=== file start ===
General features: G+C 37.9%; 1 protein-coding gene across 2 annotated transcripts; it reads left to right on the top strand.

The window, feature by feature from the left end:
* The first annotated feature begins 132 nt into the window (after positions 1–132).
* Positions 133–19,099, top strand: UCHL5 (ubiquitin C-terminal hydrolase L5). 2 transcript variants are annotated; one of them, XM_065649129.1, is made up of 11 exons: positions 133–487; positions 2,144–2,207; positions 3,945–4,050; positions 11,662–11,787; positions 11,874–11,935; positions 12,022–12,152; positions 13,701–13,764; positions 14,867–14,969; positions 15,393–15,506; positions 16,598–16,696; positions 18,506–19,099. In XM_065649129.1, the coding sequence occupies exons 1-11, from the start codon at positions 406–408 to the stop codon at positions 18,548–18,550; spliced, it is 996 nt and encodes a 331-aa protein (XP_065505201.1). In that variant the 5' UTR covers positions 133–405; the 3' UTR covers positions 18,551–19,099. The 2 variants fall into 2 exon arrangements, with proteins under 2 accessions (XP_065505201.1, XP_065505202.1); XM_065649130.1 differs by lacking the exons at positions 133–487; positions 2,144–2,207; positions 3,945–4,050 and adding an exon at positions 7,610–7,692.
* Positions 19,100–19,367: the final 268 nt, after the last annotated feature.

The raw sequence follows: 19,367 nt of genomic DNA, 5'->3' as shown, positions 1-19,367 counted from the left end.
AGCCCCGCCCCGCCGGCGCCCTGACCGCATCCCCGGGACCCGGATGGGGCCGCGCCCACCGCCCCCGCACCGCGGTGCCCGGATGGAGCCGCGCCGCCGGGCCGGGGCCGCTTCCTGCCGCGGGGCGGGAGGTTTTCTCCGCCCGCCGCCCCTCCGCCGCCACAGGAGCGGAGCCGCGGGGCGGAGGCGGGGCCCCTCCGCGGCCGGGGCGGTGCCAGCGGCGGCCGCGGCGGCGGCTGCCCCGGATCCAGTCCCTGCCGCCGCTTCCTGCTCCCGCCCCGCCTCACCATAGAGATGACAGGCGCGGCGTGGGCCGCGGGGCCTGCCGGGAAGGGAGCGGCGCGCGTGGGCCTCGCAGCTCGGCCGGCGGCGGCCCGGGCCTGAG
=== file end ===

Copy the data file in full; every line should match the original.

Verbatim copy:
General features: G+C 37.9%; 1 protein-coding gene across 2 annotated transcripts; it reads left to right on the top strand.

The window, feature by feature from the left end:
* The first annotated feature begins 132 nt into the window (after positions 1–132).
* Positions 133–19,099, top strand: UCHL5 (ubiquitin C-terminal hydrolase L5). 2 transcript variants are annotated; one of them, XM_065649129.1, is made up of 11 exons: positions 133–487; positions 2,144–2,207; positions 3,945–4,050; positions 11,662–11,787; positions 11,874–11,935; positions 12,022–12,152; positions 13,701–13,764; positions 14,867–14,969; positions 15,393–15,506; positions 16,598–16,696; positions 18,506–19,099. In XM_065649129.1, the coding sequence occupies exons 1-11, from the start codon at positions 406–408 to the stop codon at positions 18,548–18,550; spliced, it is 996 nt and encodes a 331-aa protein (XP_065505201.1). In that variant the 5' UTR covers positions 133–405; the 3' UTR covers positions 18,551–19,099. The 2 variants fall into 2 exon arrangements, with proteins under 2 accessions (XP_065505201.1, XP_065505202.1); XM_065649130.1 differs by lacking the exons at positions 133–487; positions 2,144–2,207; positions 3,945–4,050 and adding an exon at positions 7,610–7,692.
* Positions 19,100–19,367: the final 268 nt, after the last annotated feature.

The raw sequence follows: 19,367 nt of genomic DNA, 5'->3' as shown, positions 1-19,367 counted from the left end.
AGCCCCGCCCCGCCGGCGCCCTGACCGCATCCCCGGGACCCGGATGGGGCCGCGCCCACCGCCCCCGCACCGCGGTGCCCGGATGGAGCCGCGCCGCCGGGCCGGGGCCGCTTCCTGCCGCGGGGCGGGAGGTTTTCTCCGCCCGCCGCCCCTCCGCCGCCACAGGAGCGGAGCCGCGGGGCGGAGGCGGGGCCCCTCCGCGGCCGGGGCGGTGCCAGCGGCGGCCGCGGCGGCGGCTGCCCCGGATCCAGTCCCTGCCGCCGCTTCCTGCTCCCGCCCCGCCTCACCATAGAGATGACAGGCGCGGCGTGGGCCGCGGGGCCTGCCGGGAAGGGAGCGGCGCGCGTGGGCCTCGCAGCTCGGCCGGCGGCGGCCCGGGCCTGAG